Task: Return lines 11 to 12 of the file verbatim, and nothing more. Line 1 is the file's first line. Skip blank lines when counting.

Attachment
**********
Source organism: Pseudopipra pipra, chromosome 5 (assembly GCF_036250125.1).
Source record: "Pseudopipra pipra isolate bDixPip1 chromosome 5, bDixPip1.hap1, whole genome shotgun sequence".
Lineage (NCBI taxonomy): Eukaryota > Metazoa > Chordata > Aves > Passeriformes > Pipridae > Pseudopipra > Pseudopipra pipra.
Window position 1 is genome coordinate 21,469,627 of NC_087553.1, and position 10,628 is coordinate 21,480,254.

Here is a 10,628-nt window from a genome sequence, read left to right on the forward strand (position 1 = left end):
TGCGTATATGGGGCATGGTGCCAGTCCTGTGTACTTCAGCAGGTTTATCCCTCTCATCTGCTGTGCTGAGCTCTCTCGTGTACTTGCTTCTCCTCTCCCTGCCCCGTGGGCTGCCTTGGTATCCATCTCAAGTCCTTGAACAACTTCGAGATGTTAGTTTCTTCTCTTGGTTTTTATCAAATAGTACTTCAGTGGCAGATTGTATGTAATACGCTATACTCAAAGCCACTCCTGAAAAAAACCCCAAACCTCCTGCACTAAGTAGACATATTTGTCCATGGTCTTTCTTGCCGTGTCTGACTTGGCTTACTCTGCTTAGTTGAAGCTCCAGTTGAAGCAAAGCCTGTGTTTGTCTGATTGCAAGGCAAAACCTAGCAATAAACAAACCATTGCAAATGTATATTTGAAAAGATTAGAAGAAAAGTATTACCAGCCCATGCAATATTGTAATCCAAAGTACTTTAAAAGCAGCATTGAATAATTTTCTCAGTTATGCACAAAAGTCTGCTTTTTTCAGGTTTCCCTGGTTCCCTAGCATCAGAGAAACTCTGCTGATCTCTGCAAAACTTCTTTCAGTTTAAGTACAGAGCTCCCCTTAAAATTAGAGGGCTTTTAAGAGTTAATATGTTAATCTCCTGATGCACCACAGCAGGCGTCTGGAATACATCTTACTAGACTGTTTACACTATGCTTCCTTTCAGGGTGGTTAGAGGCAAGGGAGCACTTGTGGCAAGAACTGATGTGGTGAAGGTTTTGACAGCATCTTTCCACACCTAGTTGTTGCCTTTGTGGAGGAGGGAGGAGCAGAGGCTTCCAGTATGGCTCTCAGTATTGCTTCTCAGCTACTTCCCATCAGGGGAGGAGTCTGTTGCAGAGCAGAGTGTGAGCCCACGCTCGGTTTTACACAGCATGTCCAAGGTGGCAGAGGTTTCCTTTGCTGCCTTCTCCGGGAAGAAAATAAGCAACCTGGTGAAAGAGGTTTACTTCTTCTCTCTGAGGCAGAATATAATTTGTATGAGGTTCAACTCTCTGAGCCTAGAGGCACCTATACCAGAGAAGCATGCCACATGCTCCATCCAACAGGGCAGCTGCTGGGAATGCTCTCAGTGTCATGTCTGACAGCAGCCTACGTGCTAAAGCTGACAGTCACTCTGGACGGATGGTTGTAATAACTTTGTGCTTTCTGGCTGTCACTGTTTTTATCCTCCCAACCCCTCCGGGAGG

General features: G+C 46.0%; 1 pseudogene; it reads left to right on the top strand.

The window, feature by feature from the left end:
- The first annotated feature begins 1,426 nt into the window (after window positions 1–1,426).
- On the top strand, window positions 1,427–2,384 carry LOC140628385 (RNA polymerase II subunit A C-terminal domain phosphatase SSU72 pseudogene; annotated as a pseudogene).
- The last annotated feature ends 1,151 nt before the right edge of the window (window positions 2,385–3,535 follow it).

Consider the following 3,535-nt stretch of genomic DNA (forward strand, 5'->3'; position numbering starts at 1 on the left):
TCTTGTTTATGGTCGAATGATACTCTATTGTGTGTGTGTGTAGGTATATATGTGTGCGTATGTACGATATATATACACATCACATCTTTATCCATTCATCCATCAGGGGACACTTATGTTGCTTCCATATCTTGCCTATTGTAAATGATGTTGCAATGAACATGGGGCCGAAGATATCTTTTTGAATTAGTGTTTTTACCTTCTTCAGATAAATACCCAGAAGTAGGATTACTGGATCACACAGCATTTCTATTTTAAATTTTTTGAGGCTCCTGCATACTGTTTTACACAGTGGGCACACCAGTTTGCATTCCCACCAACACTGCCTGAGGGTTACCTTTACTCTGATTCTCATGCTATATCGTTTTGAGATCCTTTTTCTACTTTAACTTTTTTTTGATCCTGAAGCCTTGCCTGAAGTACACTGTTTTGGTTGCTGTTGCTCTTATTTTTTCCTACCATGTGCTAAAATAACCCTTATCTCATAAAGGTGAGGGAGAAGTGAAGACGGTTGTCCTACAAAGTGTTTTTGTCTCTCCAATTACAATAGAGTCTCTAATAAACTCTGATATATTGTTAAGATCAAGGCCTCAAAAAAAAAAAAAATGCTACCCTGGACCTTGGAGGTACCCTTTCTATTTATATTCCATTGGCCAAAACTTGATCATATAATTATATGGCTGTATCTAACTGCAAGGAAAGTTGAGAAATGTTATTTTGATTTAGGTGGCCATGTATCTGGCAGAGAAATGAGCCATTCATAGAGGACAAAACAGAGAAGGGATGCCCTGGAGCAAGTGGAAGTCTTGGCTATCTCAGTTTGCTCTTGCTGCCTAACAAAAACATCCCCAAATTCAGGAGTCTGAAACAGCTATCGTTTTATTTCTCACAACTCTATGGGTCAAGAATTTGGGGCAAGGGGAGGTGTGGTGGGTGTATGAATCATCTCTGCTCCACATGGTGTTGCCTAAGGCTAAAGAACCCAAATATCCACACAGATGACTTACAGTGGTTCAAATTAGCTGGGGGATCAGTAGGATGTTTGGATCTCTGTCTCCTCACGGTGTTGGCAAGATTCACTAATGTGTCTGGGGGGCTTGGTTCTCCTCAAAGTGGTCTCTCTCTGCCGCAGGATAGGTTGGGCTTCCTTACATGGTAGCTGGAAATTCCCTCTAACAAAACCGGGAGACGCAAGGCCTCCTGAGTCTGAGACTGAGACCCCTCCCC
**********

- The last annotated feature ends 1,151 nt before the right edge of the window (window positions 2,385–3,535 follow it).

Consider the following 3,535-nt stretch of genomic DNA (forward strand, 5'->3'; position numbering starts at 1 on the left):